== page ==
Commonwealth Utilities Corp. executive director Alan W. Fletcher told lawmakers that much of the information in a House joint resolution requesting Gov. Eloy S. Inos to relieve him of his duties over claims of “poor record of performance” is “not factually accurate,” and appear to “inappropriately criticize” him and CUC for complying with CNMI and federal laws and Commonwealth Public Utilities Commission’s orders.
Fletcher responded to specific provisions in House Joint Resolution 18-15, including the claim that CUC “has made it a habit to operate without transparency.”
“CUC does operate in an open and transparent manner and is subject to the same scrutiny as all government agencies and political subdivisions. All of the rate proceedings are public, and management has never failed to attend legislative and committee hearings as requested,” Fletcher said in a Feb. 7 letter to House Speaker Joseph Deleon Guerrero (Ind-Saipan) and Senate President Ralph Torres (R-Saipan).
Fletcher said many of the allegations relate to actions that occurred before he became CUC executive director, and “lack substance, fact and reasonableness.”
“More concerning, it appears these allegations were not fully examined prior to the publication of the resolution,” he said.
The resolution claims that the CNMI people “cannot afford the progress at CUC,” to which Fletcher said any operational efficiency that the corporation has gained so far has served to lessen the existing gap between rates and costs.
What this means, he said, is that any efficiency CUC gains in the future will not automatically lower rates. Instead, it will help CUC reach cost recovery without future increases.
Fletcher talked about CUC pursuing new energy sources. CUC currently has two requests for proposals—one for geothermal exploration, and one for integrated resource planning focusing on developing new energy sources for the CNMI.
“The Legislature, both as individual legislators and as the collective voice of the people, has a duty to investigate facts before making public statements or passing resolutions which include information which is demonstrably false,” Fletcher said in his eight-page letter, copies of which were distributed to lawmakers.
HJR 18-15, authored by vice speaker Frank Dela Cruz (Ind-Saipan), was referred to the Public Utilities, Transportation and Communications Committee for review and recommendation. Dela Cruz said yesterday he has yet to fully read Fletcher’s letter.
PUTC Committee chair Lorenzo Deleon Guerrero (Ind-Saipan) said they will thoroughly review the resolution and would call in CUC officials if needed.
Gov. Eloy S. Inos, when sought for comment on Friday, told reporters that if the absence of extreme power outages, for example, reflects on Fletcher’s performance, then “how can that be negative?”
Fletcher asked lawmakers to “look at the facts” he’s providing them in his letter, and make their own determinations.
On the resolution’s claim that “CUC has repeatedly requested and received rate increases which have resulted in CUC being enriched to the point where CUC is benefiting to the detriment [of] the CNMI’s suffering people,” Fletcher said CUC management has a legal and fiduciary responsibility to operate the utility, to recover the costs of operations, and to ensure compliance with CNMI and federal law.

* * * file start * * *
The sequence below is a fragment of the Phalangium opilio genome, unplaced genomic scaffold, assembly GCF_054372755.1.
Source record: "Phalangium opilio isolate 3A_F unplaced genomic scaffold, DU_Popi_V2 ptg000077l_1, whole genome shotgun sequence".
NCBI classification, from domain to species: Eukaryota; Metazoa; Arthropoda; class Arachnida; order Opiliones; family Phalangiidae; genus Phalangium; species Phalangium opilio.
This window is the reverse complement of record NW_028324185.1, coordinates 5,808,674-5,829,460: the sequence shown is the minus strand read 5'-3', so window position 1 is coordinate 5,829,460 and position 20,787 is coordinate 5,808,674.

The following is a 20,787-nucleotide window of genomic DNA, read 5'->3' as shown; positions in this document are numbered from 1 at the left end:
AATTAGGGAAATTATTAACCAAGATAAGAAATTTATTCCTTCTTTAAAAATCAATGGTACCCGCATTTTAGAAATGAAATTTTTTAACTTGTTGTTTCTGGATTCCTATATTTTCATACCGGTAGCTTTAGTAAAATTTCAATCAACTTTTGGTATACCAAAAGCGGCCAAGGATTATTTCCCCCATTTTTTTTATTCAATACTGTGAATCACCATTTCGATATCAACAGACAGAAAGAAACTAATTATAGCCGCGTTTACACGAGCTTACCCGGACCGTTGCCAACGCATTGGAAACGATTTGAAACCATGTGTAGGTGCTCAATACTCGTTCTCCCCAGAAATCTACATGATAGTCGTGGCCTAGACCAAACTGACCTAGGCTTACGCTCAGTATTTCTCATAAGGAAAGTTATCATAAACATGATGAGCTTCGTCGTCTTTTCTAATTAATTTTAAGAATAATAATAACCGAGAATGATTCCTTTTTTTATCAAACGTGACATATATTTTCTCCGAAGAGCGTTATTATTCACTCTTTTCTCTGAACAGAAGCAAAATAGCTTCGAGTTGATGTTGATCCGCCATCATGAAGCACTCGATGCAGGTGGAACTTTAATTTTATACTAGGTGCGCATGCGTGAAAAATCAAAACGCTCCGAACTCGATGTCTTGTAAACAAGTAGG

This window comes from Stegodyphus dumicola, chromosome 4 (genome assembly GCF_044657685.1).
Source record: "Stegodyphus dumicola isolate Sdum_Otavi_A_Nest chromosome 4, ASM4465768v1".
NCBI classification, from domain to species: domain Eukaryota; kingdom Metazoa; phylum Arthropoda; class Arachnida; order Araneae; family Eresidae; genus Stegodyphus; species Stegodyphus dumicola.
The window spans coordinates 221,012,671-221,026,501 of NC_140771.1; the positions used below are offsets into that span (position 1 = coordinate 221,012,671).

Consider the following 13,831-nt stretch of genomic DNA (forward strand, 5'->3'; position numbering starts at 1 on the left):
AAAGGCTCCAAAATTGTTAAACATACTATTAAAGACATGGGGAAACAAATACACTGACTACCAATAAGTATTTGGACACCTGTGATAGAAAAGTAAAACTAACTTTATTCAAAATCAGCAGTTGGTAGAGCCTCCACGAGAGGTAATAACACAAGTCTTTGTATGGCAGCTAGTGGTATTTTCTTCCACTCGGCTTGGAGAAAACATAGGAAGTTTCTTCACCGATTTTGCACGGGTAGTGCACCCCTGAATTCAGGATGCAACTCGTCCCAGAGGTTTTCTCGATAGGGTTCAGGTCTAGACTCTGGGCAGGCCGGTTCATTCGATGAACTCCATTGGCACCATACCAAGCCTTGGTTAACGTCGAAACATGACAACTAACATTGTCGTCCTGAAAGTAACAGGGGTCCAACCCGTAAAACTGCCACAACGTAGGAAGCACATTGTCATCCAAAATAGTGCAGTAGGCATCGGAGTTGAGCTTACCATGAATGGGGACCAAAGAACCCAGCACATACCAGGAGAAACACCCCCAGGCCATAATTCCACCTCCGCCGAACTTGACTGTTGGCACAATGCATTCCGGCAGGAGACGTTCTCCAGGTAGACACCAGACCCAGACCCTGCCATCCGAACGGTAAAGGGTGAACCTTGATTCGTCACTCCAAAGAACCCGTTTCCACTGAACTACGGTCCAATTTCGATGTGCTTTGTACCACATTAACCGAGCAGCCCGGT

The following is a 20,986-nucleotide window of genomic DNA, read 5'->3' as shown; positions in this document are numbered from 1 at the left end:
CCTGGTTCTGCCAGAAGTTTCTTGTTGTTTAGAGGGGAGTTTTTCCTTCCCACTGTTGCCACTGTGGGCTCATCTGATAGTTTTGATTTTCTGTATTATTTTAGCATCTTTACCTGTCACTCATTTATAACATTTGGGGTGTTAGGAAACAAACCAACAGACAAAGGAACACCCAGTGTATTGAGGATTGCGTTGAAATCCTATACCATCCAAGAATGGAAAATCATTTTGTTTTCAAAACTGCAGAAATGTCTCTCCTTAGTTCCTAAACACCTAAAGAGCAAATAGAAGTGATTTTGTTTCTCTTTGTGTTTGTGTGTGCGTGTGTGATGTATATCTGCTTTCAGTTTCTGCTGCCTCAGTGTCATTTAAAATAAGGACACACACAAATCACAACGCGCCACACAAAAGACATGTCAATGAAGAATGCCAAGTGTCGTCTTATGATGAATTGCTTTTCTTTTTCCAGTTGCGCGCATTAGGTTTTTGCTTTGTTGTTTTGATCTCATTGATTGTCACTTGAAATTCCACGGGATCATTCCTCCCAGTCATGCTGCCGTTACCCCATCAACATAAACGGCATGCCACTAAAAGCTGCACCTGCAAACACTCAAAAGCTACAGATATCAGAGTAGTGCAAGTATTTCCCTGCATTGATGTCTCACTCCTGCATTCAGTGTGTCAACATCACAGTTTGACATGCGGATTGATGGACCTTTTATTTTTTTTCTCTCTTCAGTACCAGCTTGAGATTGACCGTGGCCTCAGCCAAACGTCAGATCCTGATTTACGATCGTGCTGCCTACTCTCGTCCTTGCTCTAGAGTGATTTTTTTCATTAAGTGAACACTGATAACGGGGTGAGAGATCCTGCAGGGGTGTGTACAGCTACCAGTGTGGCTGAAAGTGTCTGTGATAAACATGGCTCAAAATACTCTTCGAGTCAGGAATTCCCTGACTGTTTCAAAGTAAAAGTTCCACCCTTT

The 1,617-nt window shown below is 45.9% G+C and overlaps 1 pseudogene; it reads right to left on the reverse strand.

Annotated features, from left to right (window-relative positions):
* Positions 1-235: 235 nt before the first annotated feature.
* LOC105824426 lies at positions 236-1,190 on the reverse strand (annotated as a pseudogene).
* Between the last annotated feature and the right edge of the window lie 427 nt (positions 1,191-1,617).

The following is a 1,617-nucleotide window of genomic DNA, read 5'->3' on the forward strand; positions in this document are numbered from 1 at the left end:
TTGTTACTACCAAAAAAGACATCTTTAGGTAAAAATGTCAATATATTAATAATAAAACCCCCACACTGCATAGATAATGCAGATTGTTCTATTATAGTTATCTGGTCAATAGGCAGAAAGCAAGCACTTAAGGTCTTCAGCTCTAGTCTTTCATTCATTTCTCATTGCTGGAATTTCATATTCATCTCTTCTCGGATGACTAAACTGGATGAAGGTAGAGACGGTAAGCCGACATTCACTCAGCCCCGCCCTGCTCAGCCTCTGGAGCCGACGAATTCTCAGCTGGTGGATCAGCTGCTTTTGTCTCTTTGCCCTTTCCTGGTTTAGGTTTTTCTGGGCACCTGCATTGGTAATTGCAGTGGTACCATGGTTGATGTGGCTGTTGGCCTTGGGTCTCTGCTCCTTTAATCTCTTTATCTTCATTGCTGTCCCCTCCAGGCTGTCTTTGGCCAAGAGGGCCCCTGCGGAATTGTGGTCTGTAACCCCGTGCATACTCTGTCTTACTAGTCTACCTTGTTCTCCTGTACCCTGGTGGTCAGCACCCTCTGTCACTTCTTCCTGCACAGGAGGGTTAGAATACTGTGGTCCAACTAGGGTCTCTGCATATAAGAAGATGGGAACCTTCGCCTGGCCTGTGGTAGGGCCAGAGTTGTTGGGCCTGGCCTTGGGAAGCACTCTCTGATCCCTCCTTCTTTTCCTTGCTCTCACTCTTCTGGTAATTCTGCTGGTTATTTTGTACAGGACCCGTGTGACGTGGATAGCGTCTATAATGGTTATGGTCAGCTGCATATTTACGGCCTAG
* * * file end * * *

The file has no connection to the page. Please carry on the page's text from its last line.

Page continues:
He pointed out that without adequate operating funds, the stability of power, water and wastewater systems will erode.
“While recently we have been successful in providing services, the continued unavailability of funds to allow reinvestment into the utility will increase the chances of again experiencing system failures,” he said.
Fletcher also said most of the CUC decisions mentioned in the resolutions were made prior to him becoming CUC executive director, including purchase of vehicles and 15-year contract extension for Telesource.
As to the resolution’s claim that CUC failed to terminate an employee convicted and found guilty in a court of law for theft of service, Fletcher said the subject employee was not charged by the Office of the Attorney General after an investigation.
The resolution also includes claims of nepotism, which Fletcher said is “false” and “unsubstantiated.”
Fletcher said he and CUC strive for continued successes and to overcome the numerous challenges CUC faces, with customers first and foremost in their minds.
“Following power generation collapse of 2008-2009, together with the requirements of the federal stipulated order, CUC has been working diligently to overhaul the utility by stabilizing finances, replacing dilapidated equipment, and installing new infrastructure. CUC’s customers have seen the successful results of these efforts in more reliable power, water and wastewater services,” he added.
But unfortunately, he said, improvements come with a price tag both in operations and capital funding.
Federal agencies, he added, have been instrumental in providing a significant portion of the funding needed to revitalize CUC. Since 2010, federal agencies have provided CUC over $60 million in grant funding for engine repairs and efficiency-related improvements, rehabilitated wastewater treatment plants, and improved drinking water systems.
“Without these grant funds and successful projects, there would be even more pressure on our ratepayers,” he added.
Fletcher was first hired at CUC in February 2011 as deputy executive director and administrator of the water and wastewater division. He had been at CUC’s helm in an acting capacity since May 2012. Inos later selected Fletcher to serve as CUC executive director, after also passing federal scrutiny.